Being a American Patriot is much more than raising a flag in the front yard and voting in November. It’s even more than working on someone’s campaign or donating money. It’s all about being willing to do whatever it takes to preserve American liberty and freedom. We all hope that we never have to pick up a weapon and harm another person. We all hope that we never have to see combat in our homes and fields. But the Patriot also knows and understands that it might happen that way. They don’t run and hide from that possibility, they “keep their powder dry”.

On one visit to Philadelphia, I stopped by the Free Quaker House, the old meeting hall of those Quakers, normally pacifistic in belief, who believed that the cause of liberty was too important to ignore.  Inside, there was a man, dressed in Quaker garb, who asked me:

Are you a Patriot?

Now, I know it was part of the tour, but that question struck a chord with me. As he was filling out a small card, noting me as a Patriot, his question resonated in my heart.  These Free Quakers were deeply concerned  about a conflict of conscience – taking up arms, but defending liberty and freedom.  And it made me ask myself, “would I be willing to give up life, liberty, and property to fight to protect these things for someone else?  Would I be willing to stand up for liberty and put my life in harm’s way?”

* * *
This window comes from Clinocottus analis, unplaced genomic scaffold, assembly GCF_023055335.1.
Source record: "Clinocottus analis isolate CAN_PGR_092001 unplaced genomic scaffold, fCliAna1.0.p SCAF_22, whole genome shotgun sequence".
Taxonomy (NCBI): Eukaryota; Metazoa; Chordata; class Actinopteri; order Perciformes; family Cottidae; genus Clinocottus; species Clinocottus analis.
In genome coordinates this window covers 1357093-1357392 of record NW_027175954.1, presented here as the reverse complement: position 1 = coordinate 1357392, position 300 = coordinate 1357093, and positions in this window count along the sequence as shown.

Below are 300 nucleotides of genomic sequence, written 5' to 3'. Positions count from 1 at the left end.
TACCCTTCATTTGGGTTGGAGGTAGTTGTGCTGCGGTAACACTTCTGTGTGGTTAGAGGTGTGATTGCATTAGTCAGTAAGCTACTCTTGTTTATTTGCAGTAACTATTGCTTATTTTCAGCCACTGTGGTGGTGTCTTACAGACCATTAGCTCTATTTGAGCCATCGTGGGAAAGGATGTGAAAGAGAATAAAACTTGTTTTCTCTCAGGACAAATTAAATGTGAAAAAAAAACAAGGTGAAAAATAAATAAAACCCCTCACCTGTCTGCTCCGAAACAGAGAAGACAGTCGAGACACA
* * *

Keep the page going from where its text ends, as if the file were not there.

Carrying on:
We don’t think about this in the same way today.  I think we take our liberty for granted, after over 200 years of freedom, we don’t really know what it took to secure that liberty. We just go about our lives without a second thought.  Perhaps that’s what the Founders hoped to see – a world where liberty was the way of things.  But I’m quite certain that the Founders never intended us to forget that liberty had a very high cost – blood.

We need to praise and thank God for our liberty and freedom; we must not take it for granted because there are plenty of people out there who would, if they could, take it from us and force us to live under their subjection.  This also means we have to stand ready against those who threaten that liberty – either though the ballot box, through discourse, or through the use of cold steel.

So, I ask you, reader. Are you a Patriot? Do you care about our Republic deeply enough that you would be willing to load a musket, fix a bayonet, and fight against those who would deprive you of it?

 

For my Patriot friends.

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Written by The Rabid Conservative

January 3, 2014 at 8:04 pm